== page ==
"I would trigger us to go and press for 10 minutes. It depends on the players you've got but you can't, that game, I paid the £15 to watch it, I knew what I was going to see and I saw it. "They kept doing it. Now Leeds did have some chances and have a goal chalked off that was a good goal, but he did [play into Roy's hands]."

Leeds' man to man marking system lives and dies on the players' understanding of exactly where they need to be and what they need to do to stop an opponent and win the ball as high up the pitch as possible. Anyone going off script or doing their own thing would likely cause the entire defensive structure to collapse and create huge problems, never mind find themselves quickly hooked from the pitch.

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Murphy's point, presumably, is that Hodgson gave his players that freedom to decide that the manager's tactics weren't working and to implement their own. But Bielsa's entire philosophy and the success he has had at Leeds has been built upon his ability to convince players that his style of play works. If the players are not convinced that it can and does work, they will not be able to give their all to make it work, and the style is so physically demanding that an enormous amount of discipline and willpower is required from the first whistle to the last.

Deciding, at any point, never mind so early in their Premier League season, that it is suddenly acceptable to change tack during games, would undermine everything he has said since his arrival at Thorp Arch.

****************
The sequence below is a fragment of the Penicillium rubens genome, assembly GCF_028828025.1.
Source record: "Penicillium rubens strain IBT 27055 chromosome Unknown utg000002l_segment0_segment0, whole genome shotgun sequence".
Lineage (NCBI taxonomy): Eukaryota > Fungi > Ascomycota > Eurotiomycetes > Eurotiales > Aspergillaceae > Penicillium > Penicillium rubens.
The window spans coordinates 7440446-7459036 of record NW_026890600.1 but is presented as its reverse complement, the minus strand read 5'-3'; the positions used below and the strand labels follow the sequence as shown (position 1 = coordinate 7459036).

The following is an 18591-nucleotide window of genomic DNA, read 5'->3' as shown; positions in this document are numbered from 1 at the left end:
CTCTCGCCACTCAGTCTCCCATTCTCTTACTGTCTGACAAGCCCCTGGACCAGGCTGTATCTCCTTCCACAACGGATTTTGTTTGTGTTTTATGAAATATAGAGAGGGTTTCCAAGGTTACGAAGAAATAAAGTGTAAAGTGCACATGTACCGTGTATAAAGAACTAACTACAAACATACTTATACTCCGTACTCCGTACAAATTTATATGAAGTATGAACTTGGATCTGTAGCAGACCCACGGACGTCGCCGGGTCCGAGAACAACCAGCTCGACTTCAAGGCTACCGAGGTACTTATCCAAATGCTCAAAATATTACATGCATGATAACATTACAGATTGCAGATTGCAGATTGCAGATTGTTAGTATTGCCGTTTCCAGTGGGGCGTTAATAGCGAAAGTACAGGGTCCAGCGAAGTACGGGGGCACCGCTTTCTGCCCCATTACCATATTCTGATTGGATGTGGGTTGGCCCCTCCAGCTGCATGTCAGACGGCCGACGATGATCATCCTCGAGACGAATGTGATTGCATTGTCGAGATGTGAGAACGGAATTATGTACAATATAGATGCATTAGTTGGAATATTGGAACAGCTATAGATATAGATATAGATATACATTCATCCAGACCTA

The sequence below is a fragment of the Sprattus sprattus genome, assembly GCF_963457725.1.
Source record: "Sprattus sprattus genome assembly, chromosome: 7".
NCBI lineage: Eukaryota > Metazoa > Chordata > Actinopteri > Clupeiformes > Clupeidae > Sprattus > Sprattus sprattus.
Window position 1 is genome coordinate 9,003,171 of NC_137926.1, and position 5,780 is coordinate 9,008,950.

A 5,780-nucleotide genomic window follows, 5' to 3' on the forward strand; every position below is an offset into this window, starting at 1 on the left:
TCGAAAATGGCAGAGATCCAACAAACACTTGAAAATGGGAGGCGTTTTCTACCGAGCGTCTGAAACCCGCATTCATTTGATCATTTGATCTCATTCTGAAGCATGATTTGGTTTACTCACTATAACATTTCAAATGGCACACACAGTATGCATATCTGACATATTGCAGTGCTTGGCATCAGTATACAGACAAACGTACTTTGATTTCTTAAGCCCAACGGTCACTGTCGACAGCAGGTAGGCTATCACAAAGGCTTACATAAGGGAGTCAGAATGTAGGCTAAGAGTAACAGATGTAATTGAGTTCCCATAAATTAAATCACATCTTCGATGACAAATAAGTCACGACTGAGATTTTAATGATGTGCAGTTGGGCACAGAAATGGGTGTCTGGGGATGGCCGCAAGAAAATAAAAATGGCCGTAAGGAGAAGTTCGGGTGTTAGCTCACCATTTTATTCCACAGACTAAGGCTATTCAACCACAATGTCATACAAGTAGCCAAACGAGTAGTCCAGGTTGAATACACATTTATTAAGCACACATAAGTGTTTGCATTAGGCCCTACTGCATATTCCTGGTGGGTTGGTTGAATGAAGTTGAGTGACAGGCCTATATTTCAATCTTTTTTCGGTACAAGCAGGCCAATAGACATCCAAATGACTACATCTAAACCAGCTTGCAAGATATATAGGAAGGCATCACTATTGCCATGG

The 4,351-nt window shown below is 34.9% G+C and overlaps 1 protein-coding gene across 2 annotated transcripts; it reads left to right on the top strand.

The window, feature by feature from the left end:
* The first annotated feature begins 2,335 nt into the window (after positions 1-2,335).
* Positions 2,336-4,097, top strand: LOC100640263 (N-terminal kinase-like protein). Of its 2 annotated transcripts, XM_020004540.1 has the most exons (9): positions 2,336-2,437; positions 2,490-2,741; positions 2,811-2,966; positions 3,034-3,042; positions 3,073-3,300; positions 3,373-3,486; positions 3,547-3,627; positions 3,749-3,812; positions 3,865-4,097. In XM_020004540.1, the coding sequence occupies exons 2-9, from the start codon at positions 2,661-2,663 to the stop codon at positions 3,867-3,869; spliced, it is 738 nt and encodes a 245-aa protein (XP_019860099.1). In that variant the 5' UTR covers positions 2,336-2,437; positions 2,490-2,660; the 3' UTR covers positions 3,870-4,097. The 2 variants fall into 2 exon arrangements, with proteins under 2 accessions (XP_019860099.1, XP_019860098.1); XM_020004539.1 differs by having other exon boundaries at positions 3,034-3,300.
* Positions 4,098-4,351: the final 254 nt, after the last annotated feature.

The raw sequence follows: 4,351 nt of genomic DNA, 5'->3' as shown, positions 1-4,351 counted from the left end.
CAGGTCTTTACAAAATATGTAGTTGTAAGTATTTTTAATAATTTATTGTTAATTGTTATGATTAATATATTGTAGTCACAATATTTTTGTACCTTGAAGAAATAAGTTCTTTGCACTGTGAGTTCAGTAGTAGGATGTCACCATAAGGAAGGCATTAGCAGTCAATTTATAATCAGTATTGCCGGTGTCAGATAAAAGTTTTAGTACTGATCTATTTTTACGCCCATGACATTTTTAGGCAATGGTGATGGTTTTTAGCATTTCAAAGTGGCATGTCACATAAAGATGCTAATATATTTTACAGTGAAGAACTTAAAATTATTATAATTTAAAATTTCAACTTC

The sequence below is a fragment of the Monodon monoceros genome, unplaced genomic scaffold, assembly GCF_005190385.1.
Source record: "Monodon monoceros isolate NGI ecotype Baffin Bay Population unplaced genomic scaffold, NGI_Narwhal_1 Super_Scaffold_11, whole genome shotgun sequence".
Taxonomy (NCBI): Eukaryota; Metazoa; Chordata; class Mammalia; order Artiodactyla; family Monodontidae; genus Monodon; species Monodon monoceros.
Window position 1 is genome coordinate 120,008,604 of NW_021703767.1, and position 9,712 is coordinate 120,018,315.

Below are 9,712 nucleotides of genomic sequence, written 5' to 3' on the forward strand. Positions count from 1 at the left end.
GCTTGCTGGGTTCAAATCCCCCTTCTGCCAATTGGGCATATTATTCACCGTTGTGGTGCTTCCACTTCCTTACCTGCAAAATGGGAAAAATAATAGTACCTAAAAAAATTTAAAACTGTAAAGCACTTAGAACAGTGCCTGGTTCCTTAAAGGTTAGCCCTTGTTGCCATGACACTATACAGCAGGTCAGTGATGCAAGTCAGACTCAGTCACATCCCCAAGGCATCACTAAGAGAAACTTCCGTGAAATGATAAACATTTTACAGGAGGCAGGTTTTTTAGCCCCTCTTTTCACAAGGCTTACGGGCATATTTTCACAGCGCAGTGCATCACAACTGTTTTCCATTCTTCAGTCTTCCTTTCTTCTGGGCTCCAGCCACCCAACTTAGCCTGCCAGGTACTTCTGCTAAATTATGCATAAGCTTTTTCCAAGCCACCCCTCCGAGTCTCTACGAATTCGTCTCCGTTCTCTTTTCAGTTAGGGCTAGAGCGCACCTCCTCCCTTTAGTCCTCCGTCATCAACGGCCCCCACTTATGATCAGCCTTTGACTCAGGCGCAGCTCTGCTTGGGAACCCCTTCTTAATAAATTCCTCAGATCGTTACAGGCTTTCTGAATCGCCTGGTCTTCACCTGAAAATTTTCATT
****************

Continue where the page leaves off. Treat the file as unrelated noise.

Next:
He explained, in detail, a little over a year ago, why Leeds do not drop deeper and why a change in heart would weaken his team's belief in the way they have operated en route to top flight status.

"But if we don't press higher, we should drop deeper in the pitch," he said.

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"This process would take out minutes of possession for us. If you drop back, you give them the possession. After, they recover the ball, they are closer to our goal. It is necessary to compare the positives and negatives of pressing high. I prefer it, it doesn't mean it is correct. I prefer more possession, being closer to the opponents' goal and recovering the ball far from our goal. Recovering the ball close to the opponent's goal. They are all positives.

"We can find examples for both ways, for this reason I don't fall in love with my ideas because I know I can find examples for the opposite way I choose. But my job is to convince the players, it is difficult to convince with ideas you don't feel. I can understand it, I can value these ideas, I see our effective ideas, but there are other ideas that I love. Some managers achieve to make the team do something that maybe he doesn't like. I am not this kind of manager, but I know that it is a good thing for a manager to do something you don't like, to solve the problem in some matches. Convincing the players is difficult, if you say to one group always this, but not in this moment, the credibility, the confidence in what you're doing lessens."

Pundits don't have to agree, Bielsa wouldn't expect them to and the more 4-1 defeats Leeds sustain, the louder the calls for a Plan B will grow. But at some point you have to accept that this is Bielsa, this is Leeds and a different direction of travel is not on the agenda.